Securing Your WiFi Router

WiFi is everywhere (in my condo my Macbook Pro can see about a dozen WiFi routers at any given time), but so are people who are willing to steal your connection. For example, a writer for Time Magazine talks about the fact he stole WiFi for years because he didn’t want to get his own Internet access. The fact is, stealing Internet access is a crime. One that police are starting to take seriously. What’s the big deal you ask? Often these people simply want your bandwidth. But consider this: If they have access to your WiFi network, they potentially have access to every computer on that network (and whatever is in those computers).

That’s scary.

What’s even scarier is the fact that these people can be using the bandwidth that you are paying for to do illegal activities. I’ll use this bizarre case of someone using a WiFi network to download child porn as an example.

So, how do you protect yourself? You need to secure your WiFi router. That will make sure that the bad guys stay out of your network. How do you do that? This is what I do at home:

  1. Change the admin password on your WiFi router: This way, nobody can reconfigure it for their own purposes. While you’re at it, you should disable remote administration as well. It’s usually off by default, but you should make sure.
  2. Change the default network name (a.k.a: SSID): By doing so, it stops the most common way of stealing WiFi. Which is to configure a laptop to automatically connect to the anything named “Default”, “Linksys”, or “Netgear” which are the default network names for D-Link, Linksys, and Netgear WiFi routers, as anything with those network names is likely to be wide open.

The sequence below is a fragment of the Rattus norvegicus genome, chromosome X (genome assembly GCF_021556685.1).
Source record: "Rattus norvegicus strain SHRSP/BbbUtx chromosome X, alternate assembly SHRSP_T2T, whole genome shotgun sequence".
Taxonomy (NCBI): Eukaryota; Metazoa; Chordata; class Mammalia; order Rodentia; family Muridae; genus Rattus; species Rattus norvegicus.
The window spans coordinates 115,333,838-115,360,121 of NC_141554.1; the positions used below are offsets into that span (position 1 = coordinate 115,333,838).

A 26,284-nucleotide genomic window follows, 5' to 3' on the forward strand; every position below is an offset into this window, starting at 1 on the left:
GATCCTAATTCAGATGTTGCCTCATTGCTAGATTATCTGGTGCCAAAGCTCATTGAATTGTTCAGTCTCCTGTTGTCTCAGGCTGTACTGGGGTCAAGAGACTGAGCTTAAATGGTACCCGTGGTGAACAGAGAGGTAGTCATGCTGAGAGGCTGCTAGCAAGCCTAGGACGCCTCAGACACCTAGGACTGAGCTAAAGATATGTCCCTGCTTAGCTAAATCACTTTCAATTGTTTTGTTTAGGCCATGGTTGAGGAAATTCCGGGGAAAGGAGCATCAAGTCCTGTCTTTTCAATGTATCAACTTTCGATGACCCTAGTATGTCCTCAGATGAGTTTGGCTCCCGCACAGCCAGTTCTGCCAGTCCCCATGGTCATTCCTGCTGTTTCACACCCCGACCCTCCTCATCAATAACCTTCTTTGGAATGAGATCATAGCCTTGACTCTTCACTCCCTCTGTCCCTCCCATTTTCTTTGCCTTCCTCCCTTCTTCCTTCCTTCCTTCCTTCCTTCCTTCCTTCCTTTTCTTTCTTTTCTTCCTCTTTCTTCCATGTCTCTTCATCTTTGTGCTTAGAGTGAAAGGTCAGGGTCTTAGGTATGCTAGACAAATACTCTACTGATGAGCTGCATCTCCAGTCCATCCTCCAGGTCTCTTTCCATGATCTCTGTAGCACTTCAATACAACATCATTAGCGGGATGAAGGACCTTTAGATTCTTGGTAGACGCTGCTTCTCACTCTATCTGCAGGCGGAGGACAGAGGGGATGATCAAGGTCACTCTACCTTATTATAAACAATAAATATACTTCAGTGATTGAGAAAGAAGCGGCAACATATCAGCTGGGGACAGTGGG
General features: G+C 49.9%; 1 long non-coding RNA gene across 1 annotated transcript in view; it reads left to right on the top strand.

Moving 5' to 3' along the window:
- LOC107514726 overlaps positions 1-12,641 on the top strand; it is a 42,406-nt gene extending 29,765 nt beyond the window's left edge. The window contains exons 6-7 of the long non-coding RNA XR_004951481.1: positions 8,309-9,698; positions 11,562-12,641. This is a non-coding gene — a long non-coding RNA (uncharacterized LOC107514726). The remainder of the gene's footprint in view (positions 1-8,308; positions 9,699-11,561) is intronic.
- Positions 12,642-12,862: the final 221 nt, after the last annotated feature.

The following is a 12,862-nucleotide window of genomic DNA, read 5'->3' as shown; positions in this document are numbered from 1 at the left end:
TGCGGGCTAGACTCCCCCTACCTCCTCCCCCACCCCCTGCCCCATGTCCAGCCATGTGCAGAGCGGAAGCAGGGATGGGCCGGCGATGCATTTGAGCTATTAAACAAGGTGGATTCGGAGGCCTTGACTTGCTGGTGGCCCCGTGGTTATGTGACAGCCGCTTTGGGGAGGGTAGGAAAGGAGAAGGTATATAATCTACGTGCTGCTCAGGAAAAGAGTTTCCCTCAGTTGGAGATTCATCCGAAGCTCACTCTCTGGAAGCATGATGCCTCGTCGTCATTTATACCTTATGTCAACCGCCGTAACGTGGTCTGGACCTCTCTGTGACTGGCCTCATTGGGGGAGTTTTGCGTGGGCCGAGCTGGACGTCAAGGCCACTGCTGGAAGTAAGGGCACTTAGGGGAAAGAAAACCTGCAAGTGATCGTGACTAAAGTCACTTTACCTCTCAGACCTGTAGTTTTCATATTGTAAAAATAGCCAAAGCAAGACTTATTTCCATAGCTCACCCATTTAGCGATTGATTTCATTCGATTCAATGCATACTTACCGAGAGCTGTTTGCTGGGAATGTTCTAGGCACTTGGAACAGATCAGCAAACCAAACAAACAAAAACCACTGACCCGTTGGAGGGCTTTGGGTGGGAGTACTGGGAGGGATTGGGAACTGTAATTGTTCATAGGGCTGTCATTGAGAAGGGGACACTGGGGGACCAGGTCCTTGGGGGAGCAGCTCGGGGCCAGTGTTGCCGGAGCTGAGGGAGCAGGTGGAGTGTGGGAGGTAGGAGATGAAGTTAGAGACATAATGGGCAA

3. Once you’ve changed the network name, stop broadcasting it: By not broadcasting the network name, it will stop casual WiFi thieves. More determined WiFi theives will still be able to find it, but they’ll be thwarted by item number 4.
  4. Encrypt WiFi transmissions using the WPA or WPA2 standard: Most WiFi routers have the ability to encrypt transmission using one of three standards, WEP (Wired Equivalency Privacy) which is weak, WPA (WiFi Protected Access) which is strong, or WPA2 (WiFi Protected Access version 2) which is stronger. WEP should be avoided as it has been proven to be crackable in minutes (click here for a Google search that shows the number of ways this is possible). Using one of the WPA variants will ensure the bad guys stay out. Enabling encryption also means that you need to add a password so that computers can access your WiFi router. Avoid easy to guess passwords by picking something that is 7 to 12 characters in length, containing at least a numeral and a special character (for example: p4$$w0rd instead of password).

Every WiFi router is different, so consult your manual or check the manufacturers website for details on how to do this. But by taking the time to do the above, you guarntee that the only person using your bandwidth is you.

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